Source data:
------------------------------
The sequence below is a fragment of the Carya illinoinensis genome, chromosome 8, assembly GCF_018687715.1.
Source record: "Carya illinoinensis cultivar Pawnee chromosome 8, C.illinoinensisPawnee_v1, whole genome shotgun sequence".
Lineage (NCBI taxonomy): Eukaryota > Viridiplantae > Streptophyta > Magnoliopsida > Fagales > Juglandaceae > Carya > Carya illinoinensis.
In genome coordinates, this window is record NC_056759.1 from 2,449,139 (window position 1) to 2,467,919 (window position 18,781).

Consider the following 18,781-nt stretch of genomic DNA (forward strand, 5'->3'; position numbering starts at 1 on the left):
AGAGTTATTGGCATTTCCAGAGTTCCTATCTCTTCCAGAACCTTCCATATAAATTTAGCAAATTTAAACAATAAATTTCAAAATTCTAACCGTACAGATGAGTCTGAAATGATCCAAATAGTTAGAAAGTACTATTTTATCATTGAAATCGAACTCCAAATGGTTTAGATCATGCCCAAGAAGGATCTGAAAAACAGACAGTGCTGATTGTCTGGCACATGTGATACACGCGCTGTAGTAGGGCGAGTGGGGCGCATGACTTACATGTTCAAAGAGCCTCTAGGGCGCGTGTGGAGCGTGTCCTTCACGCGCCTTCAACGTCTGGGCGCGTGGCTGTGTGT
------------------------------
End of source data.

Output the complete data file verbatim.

The sequence below is a fragment of the Carya illinoinensis genome, chromosome 8, assembly GCF_018687715.1.
Source record: "Carya illinoinensis cultivar Pawnee chromosome 8, C.illinoinensisPawnee_v1, whole genome shotgun sequence".
Lineage (NCBI taxonomy): Eukaryota > Viridiplantae > Streptophyta > Magnoliopsida > Fagales > Juglandaceae > Carya > Carya illinoinensis.
In genome coordinates, this window is record NC_056759.1 from 2,449,139 (window position 1) to 2,467,919 (window position 18,781).

Consider the following 18,781-nt stretch of genomic DNA (forward strand, 5'->3'; position numbering starts at 1 on the left):
AGAGTTATTGGCATTTCCAGAGTTCCTATCTCTTCCAGAACCTTCCATATAAATTTAGCAAATTTAAACAATAAATTTCAAAATTCTAACCGTACAGATGAGTCTGAAATGATCCAAATAGTTAGAAAGTACTATTTTATCATTGAAATCGAACTCCAAATGGTTTAGATCATGCCCAAGAAGGATCTGAAAAACAGACAGTGCTGATTGTCTGGCACATGTGATACACGCGCTGTAGTAGGGCGAGTGGGGCGCATGACTTACATGTTCAAAGAGCCTCTAGGGCGCGTGTGGAGCGTGTCCTTCACGCGCCTTCAACGTCTGGGCGCGTGGCTGTGTGT